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Network trades soaps for martial arts, guy flicks

March 21, 2007|David Bauder | Associated Press

NEW YORK — The fledgling My Network TV couldn't get anyone interested in nightly soap operas. Now it's chasing one of the most elusive audiences in television -- young men.

The network revamped its prime-time lineup last week to add a martial arts competition and testosterone-fueled movies.

My Network TV was born on the fly after the WB and UPN networks combined to form the CW. Nine of the former UPN stations left behind were owned by News Corp.'s Fox station group -- including KCOP-TV Channel 13 in L.A. -- and the company scrambled to patch together replacement programming in time for the fall.

It tried a few English-language telenovelas, or soap operas, that ran every night. The hope was to duplicate the success of Spanish-language soaps such as "La Fea Mas Bella," which usually brings in more than 5 million viewers each weeknight on the Univision network.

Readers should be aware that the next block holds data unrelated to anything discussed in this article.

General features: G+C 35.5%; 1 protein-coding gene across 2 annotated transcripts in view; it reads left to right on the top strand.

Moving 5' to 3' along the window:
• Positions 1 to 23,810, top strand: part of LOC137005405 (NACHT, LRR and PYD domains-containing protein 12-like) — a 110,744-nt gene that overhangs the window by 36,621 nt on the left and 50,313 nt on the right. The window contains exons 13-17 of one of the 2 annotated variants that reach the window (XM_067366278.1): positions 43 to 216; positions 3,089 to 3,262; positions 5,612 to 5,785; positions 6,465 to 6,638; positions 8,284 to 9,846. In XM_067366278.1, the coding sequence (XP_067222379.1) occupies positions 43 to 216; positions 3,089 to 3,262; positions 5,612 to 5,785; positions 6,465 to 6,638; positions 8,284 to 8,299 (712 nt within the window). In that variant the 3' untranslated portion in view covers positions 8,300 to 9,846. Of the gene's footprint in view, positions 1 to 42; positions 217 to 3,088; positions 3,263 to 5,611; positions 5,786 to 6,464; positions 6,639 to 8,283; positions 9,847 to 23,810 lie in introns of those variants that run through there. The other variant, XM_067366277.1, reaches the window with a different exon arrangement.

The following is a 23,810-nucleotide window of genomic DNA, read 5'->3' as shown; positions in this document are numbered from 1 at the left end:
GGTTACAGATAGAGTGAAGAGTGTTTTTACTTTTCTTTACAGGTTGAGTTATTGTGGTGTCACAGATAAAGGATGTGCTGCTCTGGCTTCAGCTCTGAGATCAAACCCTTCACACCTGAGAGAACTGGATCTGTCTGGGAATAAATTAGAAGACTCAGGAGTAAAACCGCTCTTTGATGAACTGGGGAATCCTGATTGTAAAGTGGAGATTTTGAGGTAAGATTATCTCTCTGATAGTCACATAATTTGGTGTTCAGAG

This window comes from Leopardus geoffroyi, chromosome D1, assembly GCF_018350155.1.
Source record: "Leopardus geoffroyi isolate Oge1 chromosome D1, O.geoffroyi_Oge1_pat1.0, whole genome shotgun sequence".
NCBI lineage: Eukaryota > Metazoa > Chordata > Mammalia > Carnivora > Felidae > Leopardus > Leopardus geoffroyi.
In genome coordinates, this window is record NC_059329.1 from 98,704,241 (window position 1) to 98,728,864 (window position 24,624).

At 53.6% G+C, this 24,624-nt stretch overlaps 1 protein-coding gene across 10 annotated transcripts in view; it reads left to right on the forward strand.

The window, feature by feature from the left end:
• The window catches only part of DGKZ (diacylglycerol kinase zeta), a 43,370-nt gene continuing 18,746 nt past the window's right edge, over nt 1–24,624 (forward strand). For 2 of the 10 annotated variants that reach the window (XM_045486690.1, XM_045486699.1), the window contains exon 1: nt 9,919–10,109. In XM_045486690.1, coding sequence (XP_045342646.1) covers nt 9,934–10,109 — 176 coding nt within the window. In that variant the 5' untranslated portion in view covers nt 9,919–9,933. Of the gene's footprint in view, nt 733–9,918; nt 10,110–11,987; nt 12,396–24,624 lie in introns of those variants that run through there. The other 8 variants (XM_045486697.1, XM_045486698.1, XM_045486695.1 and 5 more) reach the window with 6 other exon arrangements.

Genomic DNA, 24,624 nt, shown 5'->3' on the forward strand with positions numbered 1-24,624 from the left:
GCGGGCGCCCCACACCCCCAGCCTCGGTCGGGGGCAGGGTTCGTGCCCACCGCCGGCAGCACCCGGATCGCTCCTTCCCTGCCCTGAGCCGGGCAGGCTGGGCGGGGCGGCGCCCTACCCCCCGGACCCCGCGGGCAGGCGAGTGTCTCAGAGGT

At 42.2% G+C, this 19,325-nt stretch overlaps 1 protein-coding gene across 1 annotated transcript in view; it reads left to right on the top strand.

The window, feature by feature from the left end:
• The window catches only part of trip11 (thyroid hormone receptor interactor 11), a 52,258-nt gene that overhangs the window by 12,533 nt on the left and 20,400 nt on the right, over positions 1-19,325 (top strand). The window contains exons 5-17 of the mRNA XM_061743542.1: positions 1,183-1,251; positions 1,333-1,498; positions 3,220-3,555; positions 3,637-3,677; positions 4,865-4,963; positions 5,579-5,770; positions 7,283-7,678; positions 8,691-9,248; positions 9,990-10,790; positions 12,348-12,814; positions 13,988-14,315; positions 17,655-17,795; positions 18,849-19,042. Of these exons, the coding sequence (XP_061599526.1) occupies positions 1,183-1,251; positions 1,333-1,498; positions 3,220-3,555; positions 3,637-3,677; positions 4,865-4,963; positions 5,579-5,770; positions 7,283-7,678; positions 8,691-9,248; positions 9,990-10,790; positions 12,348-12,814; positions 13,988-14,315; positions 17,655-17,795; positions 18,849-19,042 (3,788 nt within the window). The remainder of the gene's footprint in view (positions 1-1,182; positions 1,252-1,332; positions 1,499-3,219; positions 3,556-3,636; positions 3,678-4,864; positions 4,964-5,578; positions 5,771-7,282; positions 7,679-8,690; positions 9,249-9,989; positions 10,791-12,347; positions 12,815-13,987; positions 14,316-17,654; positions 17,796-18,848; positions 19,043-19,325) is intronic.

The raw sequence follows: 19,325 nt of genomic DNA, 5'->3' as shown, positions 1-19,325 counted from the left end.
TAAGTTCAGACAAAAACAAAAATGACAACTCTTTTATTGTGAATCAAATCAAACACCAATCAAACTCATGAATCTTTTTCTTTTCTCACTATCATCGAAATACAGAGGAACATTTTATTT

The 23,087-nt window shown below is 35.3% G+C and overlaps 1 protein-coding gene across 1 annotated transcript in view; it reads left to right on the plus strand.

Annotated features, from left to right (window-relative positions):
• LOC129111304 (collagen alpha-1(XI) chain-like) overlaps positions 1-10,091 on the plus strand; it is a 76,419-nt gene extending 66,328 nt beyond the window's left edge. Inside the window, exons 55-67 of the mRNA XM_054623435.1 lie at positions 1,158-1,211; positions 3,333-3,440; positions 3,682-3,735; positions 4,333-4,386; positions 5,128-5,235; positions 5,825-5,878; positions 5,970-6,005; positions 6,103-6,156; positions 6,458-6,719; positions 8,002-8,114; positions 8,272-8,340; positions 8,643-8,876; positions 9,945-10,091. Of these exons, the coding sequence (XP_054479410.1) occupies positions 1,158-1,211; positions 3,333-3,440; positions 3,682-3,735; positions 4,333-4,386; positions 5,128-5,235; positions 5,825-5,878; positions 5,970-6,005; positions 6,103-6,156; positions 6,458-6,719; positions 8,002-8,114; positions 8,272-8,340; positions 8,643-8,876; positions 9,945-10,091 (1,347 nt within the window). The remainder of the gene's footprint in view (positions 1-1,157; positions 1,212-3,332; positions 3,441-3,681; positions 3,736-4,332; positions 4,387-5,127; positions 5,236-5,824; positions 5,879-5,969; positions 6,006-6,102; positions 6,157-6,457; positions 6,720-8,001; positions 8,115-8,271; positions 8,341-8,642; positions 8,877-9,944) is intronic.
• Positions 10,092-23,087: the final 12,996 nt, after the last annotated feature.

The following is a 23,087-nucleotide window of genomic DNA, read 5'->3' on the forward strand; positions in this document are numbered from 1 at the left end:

But My Network TV averaged only 781,000 prime-time viewers through last week, less than a quarter of the 3.2 million people who were watching UPN last season, according to Nielsen Media Research. The schedule brought in neither fans of telenovelas nor the curious and -- worse yet -- the typical My Network TV viewer was 44 years old, compared with the CW's 33.

"It was an attempt to zig when everyone else was zagging," said Greg Meidel, who became My Network TV president in January.

It was hard to get viewers to commit to watching something almost every night, particularly when there is a strong serial drama on the larger networks most nights of the week, he said.

Fox recently bought a stake in the new International Fight League, which has teams that compete in mixed martial arts, Meidel said. Competitions will be shown Mondays and some Saturdays.

Movies will run Thursdays and Fridays. Some of the flicks lined up -- "Rocky IV," "Lethal Weapon," "Crimson Tide" -- show a commitment to attracting young men.

On Tuesdays and Wednesdays, My Network is airing its final two soaps, "American Heiress" and "Saints & Sinners." Each will air as a two-hour movie once a week, instead of the nightly, one-hour telenovela form.

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